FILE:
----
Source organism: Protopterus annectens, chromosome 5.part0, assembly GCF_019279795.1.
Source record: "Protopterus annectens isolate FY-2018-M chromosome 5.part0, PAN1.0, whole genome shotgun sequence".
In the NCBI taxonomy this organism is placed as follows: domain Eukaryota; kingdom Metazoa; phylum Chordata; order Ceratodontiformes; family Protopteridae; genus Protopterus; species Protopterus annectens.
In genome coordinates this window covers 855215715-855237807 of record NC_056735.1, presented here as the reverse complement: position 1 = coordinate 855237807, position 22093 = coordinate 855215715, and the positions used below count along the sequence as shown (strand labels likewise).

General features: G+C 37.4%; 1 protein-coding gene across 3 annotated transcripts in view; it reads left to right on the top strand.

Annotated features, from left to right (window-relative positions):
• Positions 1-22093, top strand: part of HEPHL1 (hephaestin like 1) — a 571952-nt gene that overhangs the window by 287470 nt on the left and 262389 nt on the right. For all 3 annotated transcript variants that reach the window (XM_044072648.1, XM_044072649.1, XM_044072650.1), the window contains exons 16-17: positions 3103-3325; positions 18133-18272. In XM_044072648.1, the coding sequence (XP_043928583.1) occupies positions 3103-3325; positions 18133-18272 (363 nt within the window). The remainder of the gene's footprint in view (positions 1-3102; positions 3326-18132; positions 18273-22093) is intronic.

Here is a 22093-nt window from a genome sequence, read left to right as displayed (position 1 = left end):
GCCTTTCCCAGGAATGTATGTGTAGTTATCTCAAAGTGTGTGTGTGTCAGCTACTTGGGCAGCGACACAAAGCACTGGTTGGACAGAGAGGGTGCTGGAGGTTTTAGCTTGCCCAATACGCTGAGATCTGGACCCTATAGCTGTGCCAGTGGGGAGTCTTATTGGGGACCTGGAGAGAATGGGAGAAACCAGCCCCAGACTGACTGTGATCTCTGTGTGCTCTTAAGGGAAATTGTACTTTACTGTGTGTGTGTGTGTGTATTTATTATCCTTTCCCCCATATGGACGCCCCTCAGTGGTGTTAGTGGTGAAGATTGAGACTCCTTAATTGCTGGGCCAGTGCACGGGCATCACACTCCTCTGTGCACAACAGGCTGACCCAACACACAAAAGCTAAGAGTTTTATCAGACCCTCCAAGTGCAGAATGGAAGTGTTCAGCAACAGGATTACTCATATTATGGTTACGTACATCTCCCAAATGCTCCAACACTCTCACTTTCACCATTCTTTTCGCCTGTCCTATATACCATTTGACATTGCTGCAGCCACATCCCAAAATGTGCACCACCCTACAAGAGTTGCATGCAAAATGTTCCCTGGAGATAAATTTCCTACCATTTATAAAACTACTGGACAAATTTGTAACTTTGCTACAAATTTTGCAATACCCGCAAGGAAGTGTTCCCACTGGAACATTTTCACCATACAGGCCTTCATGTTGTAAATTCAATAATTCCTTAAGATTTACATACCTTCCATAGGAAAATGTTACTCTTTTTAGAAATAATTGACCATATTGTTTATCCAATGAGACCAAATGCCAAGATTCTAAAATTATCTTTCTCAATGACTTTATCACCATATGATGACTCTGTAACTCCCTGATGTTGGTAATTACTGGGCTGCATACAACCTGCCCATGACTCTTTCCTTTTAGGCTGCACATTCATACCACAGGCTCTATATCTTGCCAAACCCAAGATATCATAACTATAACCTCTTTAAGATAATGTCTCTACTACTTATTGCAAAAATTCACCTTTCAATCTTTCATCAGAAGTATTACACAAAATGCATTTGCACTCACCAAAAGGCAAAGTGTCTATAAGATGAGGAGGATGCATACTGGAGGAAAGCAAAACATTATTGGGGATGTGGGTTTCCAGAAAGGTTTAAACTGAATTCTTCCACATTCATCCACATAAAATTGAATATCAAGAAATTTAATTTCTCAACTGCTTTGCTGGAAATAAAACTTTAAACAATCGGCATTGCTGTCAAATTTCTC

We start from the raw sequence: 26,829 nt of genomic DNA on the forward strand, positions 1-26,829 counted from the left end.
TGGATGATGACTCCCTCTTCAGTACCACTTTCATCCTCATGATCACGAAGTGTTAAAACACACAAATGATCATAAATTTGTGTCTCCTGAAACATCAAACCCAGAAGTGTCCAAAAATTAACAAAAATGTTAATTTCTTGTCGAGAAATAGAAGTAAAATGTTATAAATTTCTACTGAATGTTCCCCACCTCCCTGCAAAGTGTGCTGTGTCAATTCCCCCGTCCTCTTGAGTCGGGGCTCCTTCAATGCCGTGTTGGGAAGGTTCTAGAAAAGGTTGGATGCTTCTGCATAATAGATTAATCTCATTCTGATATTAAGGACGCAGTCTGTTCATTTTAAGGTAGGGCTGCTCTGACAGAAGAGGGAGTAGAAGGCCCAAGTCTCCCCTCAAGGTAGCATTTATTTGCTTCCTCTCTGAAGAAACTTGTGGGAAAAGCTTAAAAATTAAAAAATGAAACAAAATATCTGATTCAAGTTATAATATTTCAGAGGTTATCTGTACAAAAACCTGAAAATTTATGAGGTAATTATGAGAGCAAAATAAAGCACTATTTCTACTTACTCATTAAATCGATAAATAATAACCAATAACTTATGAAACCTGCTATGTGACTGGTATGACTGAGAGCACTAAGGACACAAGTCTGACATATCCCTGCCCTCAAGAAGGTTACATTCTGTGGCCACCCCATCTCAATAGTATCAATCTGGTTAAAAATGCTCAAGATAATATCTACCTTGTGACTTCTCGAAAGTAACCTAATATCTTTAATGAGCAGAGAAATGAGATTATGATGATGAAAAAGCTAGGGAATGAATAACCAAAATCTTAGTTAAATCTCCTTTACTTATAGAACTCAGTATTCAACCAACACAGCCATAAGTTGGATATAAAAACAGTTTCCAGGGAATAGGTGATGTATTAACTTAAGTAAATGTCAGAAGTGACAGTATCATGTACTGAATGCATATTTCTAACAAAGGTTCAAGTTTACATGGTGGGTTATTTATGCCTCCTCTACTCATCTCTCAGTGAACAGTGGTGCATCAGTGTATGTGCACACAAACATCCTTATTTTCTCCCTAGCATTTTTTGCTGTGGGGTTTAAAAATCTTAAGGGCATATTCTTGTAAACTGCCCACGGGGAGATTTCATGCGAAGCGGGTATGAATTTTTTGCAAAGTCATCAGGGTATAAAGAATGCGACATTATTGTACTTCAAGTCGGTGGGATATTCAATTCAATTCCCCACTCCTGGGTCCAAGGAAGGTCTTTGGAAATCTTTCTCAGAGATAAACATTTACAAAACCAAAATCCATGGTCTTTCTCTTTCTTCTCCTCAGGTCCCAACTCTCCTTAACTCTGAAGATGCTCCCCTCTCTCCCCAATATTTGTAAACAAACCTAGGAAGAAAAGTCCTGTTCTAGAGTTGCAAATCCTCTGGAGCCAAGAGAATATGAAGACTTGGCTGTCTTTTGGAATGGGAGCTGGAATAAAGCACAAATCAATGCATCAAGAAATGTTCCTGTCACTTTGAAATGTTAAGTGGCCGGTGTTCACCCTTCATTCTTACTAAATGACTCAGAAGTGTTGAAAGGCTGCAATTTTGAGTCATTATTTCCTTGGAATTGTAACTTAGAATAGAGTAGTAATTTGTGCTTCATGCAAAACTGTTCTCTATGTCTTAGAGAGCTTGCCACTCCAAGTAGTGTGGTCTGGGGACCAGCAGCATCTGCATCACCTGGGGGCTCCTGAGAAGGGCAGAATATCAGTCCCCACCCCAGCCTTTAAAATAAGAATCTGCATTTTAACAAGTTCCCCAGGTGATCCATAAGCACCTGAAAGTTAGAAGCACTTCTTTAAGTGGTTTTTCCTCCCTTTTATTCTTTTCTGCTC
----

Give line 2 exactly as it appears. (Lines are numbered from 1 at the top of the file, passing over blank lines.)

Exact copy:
Source record: "Protopterus annectens isolate FY-2018-M chromosome 5.part0, PAN1.0, whole genome shotgun sequence".